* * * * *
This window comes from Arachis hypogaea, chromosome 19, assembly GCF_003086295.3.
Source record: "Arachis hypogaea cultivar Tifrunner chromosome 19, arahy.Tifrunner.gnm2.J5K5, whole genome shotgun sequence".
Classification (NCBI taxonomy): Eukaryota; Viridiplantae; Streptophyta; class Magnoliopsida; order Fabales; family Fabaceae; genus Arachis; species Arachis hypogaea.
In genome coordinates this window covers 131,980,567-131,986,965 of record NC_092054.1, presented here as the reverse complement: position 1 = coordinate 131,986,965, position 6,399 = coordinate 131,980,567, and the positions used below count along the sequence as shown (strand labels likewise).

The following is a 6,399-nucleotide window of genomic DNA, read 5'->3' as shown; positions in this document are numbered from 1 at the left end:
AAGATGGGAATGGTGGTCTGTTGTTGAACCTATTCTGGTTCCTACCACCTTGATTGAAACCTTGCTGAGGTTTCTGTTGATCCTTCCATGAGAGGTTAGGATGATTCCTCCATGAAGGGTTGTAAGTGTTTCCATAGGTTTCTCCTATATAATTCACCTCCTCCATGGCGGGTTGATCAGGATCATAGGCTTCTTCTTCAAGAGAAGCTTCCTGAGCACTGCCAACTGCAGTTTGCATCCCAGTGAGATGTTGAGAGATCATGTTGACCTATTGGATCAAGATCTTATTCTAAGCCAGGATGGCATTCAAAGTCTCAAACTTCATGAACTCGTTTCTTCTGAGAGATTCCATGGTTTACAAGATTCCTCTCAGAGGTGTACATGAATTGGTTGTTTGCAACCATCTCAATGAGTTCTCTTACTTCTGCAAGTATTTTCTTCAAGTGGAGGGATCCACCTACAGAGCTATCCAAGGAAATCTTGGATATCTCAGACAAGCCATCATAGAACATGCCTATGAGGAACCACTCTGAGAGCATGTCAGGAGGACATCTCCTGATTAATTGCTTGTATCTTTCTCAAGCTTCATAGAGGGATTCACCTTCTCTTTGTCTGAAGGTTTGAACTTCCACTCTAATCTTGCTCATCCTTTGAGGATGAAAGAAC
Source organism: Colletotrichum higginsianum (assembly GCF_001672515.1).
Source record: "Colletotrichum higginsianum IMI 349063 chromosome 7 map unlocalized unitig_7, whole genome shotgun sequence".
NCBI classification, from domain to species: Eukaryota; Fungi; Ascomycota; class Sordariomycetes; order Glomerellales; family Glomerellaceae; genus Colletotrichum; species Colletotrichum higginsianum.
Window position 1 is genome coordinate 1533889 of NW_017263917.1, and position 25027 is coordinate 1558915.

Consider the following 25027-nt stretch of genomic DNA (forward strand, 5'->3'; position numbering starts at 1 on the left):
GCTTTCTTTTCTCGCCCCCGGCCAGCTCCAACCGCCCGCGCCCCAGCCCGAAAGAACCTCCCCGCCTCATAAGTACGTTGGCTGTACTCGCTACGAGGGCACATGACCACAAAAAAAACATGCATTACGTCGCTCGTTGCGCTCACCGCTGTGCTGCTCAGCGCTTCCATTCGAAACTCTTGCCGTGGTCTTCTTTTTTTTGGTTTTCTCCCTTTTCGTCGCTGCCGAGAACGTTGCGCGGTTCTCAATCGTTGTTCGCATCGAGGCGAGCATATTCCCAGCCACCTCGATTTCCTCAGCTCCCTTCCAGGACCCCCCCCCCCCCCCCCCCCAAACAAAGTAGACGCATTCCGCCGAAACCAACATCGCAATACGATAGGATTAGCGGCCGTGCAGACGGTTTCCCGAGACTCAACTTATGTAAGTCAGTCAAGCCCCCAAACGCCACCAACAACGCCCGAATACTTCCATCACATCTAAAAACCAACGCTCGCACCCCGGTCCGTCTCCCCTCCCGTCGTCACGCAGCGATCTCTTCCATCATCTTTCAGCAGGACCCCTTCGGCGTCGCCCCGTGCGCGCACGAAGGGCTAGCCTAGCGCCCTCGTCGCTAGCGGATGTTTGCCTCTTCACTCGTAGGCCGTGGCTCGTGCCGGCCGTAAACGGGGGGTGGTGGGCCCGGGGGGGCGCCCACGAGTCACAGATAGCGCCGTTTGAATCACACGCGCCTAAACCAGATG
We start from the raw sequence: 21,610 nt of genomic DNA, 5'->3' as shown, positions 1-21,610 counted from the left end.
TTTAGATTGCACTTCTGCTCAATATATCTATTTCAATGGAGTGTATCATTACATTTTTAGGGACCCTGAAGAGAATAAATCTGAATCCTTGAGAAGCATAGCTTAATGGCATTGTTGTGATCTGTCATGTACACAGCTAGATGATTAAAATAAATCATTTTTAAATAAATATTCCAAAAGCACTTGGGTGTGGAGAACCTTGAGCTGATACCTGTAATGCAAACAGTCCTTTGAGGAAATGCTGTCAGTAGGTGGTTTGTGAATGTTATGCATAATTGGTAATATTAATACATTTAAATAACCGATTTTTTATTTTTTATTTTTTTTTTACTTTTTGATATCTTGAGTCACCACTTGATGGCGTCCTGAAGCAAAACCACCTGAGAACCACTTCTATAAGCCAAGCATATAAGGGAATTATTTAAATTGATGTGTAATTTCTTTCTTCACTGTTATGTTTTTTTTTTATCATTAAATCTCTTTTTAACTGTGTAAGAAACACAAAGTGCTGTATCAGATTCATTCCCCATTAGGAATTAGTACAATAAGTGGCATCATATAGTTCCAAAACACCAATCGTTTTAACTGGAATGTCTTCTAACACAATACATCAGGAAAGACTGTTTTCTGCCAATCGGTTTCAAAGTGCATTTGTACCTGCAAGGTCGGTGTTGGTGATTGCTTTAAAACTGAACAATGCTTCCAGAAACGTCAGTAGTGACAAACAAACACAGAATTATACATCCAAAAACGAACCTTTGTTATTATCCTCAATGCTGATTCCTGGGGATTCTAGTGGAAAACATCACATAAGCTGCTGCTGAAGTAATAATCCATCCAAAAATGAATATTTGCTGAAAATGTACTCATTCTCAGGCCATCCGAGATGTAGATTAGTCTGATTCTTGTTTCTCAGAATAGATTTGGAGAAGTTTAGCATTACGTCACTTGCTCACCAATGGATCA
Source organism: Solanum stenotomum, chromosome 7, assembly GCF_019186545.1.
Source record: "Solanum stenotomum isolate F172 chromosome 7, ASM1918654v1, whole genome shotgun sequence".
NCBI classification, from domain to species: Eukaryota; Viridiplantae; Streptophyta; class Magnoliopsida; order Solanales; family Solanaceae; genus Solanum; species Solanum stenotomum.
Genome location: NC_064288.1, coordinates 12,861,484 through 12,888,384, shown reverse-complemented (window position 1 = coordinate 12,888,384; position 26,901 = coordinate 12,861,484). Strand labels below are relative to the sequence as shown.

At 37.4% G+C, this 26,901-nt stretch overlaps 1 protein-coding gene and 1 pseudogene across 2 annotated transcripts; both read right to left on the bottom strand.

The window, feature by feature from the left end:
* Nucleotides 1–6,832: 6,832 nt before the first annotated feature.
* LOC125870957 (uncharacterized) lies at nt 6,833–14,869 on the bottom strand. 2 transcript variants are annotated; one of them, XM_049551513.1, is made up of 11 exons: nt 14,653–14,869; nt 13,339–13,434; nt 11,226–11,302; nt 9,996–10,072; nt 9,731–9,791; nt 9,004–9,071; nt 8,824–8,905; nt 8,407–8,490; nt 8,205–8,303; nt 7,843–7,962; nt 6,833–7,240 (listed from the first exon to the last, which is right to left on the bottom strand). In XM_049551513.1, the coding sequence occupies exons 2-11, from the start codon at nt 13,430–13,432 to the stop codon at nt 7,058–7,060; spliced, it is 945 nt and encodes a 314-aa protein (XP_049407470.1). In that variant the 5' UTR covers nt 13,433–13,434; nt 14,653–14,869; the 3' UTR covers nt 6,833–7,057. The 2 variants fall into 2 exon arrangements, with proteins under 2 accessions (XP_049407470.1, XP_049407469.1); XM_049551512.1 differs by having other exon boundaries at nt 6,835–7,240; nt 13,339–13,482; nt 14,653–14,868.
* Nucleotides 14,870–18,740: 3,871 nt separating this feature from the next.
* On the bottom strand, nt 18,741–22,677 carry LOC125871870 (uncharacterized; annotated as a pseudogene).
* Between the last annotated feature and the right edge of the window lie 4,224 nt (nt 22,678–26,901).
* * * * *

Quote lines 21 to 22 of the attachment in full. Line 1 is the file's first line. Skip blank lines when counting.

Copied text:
* Nucleotides 1–6,832: 6,832 nt before the first annotated feature.
* LOC125870957 (uncharacterized) lies at nt 6,833–14,869 on the bottom strand. 2 transcript variants are annotated; one of them, XM_049551513.1, is made up of 11 exons: nt 14,653–14,869; nt 13,339–13,434; nt 11,226–11,302; nt 9,996–10,072; nt 9,731–9,791; nt 9,004–9,071; nt 8,824–8,905; nt 8,407–8,490; nt 8,205–8,303; nt 7,843–7,962; nt 6,833–7,240 (listed from the first exon to the last, which is right to left on the bottom strand). In XM_049551513.1, the coding sequence occupies exons 2-11, from the start codon at nt 13,430–13,432 to the stop codon at nt 7,058–7,060; spliced, it is 945 nt and encodes a 314-aa protein (XP_049407470.1). In that variant the 5' UTR covers nt 13,433–13,434; nt 14,653–14,869; the 3' UTR covers nt 6,833–7,057. The 2 variants fall into 2 exon arrangements, with proteins under 2 accessions (XP_049407470.1, XP_049407469.1); XM_049551512.1 differs by having other exon boundaries at nt 6,835–7,240; nt 13,339–13,482; nt 14,653–14,868.